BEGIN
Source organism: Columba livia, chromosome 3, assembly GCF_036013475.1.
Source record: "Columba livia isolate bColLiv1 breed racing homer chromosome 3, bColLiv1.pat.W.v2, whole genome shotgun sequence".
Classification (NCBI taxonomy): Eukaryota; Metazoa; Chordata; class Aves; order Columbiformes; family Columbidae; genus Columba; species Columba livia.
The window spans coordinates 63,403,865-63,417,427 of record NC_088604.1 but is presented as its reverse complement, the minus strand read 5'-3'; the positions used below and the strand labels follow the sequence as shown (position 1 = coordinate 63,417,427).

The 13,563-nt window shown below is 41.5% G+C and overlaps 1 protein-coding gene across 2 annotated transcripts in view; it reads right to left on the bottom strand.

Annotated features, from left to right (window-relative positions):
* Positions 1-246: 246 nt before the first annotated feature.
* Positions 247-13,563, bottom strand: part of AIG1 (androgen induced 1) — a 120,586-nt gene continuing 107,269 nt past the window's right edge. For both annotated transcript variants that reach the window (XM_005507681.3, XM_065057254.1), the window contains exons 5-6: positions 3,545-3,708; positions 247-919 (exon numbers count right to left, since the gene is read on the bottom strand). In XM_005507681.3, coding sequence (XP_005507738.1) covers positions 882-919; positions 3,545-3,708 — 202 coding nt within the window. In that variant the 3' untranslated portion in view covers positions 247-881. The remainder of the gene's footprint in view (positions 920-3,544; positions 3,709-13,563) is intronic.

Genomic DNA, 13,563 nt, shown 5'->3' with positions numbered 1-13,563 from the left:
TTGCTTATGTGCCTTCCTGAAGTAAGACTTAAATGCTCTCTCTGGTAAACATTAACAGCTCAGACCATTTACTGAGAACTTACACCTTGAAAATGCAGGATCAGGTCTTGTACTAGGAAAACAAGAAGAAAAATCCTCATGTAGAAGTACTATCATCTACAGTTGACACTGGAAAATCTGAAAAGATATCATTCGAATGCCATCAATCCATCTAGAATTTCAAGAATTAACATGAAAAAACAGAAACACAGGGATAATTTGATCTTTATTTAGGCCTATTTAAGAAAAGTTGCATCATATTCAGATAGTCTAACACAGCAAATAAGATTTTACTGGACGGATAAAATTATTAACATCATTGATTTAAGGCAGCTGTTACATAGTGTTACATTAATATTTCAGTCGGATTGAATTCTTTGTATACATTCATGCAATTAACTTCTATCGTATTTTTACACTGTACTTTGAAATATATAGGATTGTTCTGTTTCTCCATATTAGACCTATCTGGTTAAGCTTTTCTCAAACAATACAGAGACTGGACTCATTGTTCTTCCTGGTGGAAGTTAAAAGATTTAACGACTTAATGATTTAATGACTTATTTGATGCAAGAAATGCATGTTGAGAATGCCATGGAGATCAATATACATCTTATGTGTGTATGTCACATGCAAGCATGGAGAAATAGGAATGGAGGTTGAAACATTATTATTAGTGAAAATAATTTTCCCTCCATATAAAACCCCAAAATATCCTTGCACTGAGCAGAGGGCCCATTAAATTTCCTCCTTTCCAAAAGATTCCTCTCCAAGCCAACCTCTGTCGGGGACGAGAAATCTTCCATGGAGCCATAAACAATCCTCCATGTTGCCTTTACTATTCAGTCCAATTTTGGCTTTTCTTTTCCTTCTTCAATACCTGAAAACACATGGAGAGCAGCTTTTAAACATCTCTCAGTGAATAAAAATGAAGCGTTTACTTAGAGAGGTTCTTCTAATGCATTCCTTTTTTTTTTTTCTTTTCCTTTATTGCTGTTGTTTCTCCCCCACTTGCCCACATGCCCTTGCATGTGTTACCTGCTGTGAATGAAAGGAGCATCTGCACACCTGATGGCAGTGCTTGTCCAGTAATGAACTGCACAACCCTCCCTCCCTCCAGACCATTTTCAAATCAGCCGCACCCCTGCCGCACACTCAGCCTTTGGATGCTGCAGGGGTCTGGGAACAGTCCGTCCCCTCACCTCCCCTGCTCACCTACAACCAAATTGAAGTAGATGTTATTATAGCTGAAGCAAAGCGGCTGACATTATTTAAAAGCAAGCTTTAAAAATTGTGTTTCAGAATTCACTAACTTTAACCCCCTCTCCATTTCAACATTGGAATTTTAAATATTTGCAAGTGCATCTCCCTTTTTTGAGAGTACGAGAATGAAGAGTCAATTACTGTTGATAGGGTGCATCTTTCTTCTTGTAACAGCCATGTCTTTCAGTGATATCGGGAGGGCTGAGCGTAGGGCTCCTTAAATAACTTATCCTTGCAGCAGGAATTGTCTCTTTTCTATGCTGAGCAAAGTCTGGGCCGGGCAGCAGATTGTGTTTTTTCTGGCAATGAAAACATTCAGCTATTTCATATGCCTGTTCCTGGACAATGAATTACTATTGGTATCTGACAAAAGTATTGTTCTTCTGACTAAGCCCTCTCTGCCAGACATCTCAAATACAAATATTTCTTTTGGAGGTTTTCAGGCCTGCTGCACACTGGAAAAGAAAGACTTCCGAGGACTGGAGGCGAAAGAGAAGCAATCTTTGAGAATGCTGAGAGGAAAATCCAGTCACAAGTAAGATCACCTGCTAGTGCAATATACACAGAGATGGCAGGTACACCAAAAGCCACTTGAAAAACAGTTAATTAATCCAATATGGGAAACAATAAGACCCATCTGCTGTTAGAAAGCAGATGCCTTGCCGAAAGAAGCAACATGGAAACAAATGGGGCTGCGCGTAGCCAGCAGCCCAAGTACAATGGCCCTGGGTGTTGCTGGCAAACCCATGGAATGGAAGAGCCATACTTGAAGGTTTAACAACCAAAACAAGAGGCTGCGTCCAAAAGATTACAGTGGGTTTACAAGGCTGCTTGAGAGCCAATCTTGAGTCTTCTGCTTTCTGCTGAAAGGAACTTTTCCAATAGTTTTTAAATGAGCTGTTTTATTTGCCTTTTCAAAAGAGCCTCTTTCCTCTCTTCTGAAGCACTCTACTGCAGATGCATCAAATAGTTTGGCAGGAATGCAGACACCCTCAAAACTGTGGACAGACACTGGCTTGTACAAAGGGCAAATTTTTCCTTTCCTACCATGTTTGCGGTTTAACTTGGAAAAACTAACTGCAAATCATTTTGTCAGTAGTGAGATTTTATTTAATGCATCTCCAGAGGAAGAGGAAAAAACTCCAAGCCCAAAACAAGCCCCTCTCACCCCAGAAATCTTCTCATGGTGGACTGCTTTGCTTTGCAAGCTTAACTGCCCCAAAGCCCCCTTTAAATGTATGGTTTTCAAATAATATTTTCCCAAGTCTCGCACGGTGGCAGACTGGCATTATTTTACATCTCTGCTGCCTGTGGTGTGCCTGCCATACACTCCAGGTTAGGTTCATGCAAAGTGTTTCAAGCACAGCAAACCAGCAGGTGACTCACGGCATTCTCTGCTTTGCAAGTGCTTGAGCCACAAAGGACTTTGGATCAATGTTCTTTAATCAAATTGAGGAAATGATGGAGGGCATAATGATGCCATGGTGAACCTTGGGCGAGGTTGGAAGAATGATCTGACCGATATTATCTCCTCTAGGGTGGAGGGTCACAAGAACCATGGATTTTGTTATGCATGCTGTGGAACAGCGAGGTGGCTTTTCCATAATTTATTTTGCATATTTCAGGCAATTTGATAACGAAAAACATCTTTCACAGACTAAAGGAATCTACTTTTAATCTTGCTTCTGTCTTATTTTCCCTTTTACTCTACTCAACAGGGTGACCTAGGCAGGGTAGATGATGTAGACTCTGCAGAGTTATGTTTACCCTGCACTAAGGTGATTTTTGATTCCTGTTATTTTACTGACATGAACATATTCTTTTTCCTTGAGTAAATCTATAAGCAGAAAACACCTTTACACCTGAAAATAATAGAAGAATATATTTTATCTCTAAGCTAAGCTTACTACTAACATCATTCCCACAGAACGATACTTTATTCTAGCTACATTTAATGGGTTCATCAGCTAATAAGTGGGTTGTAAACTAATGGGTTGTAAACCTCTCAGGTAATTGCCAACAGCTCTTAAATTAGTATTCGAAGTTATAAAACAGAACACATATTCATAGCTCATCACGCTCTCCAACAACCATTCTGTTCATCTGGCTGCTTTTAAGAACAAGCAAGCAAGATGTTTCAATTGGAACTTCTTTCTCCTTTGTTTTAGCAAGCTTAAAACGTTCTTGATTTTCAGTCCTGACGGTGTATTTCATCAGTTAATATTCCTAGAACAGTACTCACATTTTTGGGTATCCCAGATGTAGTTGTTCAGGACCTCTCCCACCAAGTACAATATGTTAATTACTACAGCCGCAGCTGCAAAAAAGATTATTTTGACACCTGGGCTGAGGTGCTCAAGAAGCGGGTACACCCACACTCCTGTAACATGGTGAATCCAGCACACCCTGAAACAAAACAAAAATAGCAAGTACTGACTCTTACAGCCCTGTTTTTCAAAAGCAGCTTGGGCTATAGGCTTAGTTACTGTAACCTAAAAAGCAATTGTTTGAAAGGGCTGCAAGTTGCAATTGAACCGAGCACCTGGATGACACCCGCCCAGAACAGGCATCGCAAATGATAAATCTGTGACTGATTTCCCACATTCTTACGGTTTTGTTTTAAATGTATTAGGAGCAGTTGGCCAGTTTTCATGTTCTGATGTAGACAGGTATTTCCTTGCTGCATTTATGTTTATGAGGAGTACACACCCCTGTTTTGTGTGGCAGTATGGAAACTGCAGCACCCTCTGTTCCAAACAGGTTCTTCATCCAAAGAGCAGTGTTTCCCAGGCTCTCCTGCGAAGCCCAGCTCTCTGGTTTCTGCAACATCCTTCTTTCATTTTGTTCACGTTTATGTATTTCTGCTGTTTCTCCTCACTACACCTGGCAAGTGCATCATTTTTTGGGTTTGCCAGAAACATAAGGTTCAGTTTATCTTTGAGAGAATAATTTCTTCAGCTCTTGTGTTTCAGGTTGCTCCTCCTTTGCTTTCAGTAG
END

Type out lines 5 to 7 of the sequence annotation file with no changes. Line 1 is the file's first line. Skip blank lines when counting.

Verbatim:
The 13,563-nt window shown below is 41.5% G+C and overlaps 1 protein-coding gene across 2 annotated transcripts in view; it reads right to left on the bottom strand.

Annotated features, from left to right (window-relative positions):
* Positions 1-246: 246 nt before the first annotated feature.